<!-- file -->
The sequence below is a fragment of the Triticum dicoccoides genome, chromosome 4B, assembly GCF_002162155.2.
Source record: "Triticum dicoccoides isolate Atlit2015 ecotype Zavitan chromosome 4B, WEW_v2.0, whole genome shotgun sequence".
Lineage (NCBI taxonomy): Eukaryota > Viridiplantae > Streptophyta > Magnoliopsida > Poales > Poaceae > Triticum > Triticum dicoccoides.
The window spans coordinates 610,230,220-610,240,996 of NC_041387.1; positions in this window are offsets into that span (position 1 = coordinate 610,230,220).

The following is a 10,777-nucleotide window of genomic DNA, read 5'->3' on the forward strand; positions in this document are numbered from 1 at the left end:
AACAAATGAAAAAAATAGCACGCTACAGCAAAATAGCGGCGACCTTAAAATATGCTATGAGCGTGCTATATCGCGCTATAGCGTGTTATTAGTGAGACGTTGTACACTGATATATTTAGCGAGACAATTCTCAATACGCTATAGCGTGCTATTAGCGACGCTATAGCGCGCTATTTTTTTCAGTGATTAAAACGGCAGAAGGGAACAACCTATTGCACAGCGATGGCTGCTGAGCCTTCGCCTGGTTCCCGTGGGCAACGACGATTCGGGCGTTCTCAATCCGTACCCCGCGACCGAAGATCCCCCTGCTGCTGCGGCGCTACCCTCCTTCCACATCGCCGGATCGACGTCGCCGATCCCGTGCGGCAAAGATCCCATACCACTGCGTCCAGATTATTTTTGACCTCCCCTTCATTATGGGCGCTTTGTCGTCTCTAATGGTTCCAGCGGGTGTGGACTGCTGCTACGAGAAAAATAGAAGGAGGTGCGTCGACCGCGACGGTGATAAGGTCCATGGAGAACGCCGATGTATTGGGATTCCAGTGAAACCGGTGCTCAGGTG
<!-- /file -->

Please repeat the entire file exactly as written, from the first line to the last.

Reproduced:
The sequence below is a fragment of the Triticum dicoccoides genome, chromosome 4B, assembly GCF_002162155.2.
Source record: "Triticum dicoccoides isolate Atlit2015 ecotype Zavitan chromosome 4B, WEW_v2.0, whole genome shotgun sequence".
Lineage (NCBI taxonomy): Eukaryota > Viridiplantae > Streptophyta > Magnoliopsida > Poales > Poaceae > Triticum > Triticum dicoccoides.
The window spans coordinates 610,230,220-610,240,996 of NC_041387.1; positions in this window are offsets into that span (position 1 = coordinate 610,230,220).

The following is a 10,777-nucleotide window of genomic DNA, read 5'->3' on the forward strand; positions in this document are numbered from 1 at the left end:
AACAAATGAAAAAAATAGCACGCTACAGCAAAATAGCGGCGACCTTAAAATATGCTATGAGCGTGCTATATCGCGCTATAGCGTGTTATTAGTGAGACGTTGTACACTGATATATTTAGCGAGACAATTCTCAATACGCTATAGCGTGCTATTAGCGACGCTATAGCGCGCTATTTTTTTCAGTGATTAAAACGGCAGAAGGGAACAACCTATTGCACAGCGATGGCTGCTGAGCCTTCGCCTGGTTCCCGTGGGCAACGACGATTCGGGCGTTCTCAATCCGTACCCCGCGACCGAAGATCCCCCTGCTGCTGCGGCGCTACCCTCCTTCCACATCGCCGGATCGACGTCGCCGATCCCGTGCGGCAAAGATCCCATACCACTGCGTCCAGATTATTTTTGACCTCCCCTTCATTATGGGCGCTTTGTCGTCTCTAATGGTTCCAGCGGGTGTGGACTGCTGCTACGAGAAAAATAGAAGGAGGTGCGTCGACCGCGACGGTGATAAGGTCCATGGAGAACGCCGATGTATTGGGATTCCAGTGAAACCGGTGCTCAGGTG